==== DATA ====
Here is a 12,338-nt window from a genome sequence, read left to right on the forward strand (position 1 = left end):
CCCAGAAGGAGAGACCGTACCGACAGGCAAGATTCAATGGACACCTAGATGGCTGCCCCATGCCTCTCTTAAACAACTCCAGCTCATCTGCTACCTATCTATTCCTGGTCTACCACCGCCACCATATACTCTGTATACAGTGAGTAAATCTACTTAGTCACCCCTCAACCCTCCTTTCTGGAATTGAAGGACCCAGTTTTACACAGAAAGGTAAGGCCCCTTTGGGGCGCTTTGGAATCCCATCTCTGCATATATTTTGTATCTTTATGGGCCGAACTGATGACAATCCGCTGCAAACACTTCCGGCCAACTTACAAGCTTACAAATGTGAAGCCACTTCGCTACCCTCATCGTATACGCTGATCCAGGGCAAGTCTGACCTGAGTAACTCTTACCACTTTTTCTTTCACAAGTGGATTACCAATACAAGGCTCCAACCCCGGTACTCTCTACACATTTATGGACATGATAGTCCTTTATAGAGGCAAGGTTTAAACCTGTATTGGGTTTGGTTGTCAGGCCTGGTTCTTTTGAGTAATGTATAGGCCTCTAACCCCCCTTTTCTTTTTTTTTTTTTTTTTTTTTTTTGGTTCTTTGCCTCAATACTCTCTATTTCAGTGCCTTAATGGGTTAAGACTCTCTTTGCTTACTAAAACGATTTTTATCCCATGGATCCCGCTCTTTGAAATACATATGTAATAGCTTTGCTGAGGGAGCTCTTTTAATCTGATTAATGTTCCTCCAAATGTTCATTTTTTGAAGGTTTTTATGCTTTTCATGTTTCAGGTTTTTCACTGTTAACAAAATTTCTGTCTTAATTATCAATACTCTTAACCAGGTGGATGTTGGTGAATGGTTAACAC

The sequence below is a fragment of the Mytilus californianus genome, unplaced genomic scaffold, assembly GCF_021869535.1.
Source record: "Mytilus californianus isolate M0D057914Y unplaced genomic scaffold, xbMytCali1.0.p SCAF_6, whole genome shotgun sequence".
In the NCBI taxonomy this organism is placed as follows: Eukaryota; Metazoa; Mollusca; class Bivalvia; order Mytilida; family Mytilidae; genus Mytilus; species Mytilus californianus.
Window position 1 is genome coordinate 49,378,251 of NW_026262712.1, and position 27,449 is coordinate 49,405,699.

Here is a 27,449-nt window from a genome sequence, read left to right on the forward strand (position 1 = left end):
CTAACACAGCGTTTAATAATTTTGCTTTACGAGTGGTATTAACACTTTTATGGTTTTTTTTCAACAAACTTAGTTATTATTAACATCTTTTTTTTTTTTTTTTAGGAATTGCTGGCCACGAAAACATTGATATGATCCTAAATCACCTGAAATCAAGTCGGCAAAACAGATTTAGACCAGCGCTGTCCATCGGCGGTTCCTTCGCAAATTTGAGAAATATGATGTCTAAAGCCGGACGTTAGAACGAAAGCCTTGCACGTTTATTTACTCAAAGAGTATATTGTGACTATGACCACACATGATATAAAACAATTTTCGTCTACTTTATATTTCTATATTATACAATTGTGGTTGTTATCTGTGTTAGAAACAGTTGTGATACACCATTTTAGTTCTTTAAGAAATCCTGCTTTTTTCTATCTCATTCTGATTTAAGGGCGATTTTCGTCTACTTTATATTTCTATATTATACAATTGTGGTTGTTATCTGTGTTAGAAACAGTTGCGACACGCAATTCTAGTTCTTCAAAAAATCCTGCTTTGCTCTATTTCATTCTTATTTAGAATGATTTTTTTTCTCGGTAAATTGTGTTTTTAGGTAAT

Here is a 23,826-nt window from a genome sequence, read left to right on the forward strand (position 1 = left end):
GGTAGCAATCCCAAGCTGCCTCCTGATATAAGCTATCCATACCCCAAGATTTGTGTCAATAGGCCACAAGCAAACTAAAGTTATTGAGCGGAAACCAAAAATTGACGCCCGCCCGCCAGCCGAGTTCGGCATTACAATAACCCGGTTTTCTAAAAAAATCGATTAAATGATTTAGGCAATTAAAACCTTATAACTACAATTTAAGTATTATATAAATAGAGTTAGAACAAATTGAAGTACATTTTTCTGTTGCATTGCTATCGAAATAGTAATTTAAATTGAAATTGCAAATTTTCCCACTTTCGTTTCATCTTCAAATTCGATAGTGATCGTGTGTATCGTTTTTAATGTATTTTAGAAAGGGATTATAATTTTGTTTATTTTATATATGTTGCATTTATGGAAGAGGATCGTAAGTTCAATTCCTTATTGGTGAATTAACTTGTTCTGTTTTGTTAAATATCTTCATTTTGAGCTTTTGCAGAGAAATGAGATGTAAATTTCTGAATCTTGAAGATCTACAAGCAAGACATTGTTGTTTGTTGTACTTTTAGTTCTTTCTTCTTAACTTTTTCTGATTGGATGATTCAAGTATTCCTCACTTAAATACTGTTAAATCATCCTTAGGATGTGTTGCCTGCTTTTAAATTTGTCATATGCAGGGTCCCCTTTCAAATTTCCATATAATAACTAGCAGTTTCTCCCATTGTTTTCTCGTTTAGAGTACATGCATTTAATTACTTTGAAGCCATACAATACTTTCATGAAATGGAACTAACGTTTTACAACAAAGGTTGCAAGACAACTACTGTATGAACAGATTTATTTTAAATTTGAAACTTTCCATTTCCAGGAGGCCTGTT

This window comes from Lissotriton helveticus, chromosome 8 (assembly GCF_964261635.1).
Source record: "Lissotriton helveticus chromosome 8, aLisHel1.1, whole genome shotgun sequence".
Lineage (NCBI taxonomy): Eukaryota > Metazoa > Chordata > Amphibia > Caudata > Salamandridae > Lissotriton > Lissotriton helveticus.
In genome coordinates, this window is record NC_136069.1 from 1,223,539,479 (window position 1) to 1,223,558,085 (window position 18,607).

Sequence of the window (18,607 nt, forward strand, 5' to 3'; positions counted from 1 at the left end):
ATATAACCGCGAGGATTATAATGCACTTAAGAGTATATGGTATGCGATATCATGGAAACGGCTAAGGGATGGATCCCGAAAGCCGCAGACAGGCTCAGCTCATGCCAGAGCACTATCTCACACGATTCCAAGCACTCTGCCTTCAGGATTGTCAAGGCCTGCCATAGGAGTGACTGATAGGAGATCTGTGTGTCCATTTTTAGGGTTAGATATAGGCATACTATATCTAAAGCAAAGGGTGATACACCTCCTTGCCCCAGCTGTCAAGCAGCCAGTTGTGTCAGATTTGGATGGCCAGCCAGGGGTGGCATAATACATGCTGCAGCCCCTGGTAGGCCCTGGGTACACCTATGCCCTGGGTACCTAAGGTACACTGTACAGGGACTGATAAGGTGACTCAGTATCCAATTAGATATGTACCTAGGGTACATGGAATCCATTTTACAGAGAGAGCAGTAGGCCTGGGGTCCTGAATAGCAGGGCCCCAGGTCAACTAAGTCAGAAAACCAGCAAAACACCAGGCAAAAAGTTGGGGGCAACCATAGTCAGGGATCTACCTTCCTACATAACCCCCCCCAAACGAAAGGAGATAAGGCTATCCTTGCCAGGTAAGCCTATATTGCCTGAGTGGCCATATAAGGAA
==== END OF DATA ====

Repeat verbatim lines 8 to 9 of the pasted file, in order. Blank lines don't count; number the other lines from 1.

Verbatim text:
CTAACACAGCGTTTAATAATTTTGCTTTACGAGTGGTATTAACACTTTTATGGTTTTTTTTCAACAAACTTAGTTATTATTAACATCTTTTTTTTTTTTTTTTAGGAATTGCTGGCCACGAAAACATTGATATGATCCTAAATCACCTGAAATCAAGTCGGCAAAACAGATTTAGACCAGCGCTGTCCATCGGCGGTTCCTTCGCAAATTTGAGAAATATGATGTCTAAAGCCGGACGTTAGAACGAAAGCCTTGCACGTTTATTTACTCAAAGAGTATATTGTGACTATGACCACACATGATATAAAACAATTTTCGTCTACTTTATATTTCTATATTATACAATTGTGGTTGTTATCTGTGTTAGAAACAGTTGTGATACACCATTTTAGTTCTTTAAGAAATCCTGCTTTTTTCTATCTCATTCTGATTTAAGGGCGATTTTCGTCTACTTTATATTTCTATATTATACAATTGTGGTTGTTATCTGTGTTAGAAACAGTTGCGACACGCAATTCTAGTTCTTCAAAAAATCCTGCTTTGCTCTATTTCATTCTTATTTAGAATGATTTTTTTTCTCGGTAAATTGTGTTTTTAGGTAAT

Here is a 23,826-nt window from a genome sequence, read left to right on the forward strand (position 1 = left end):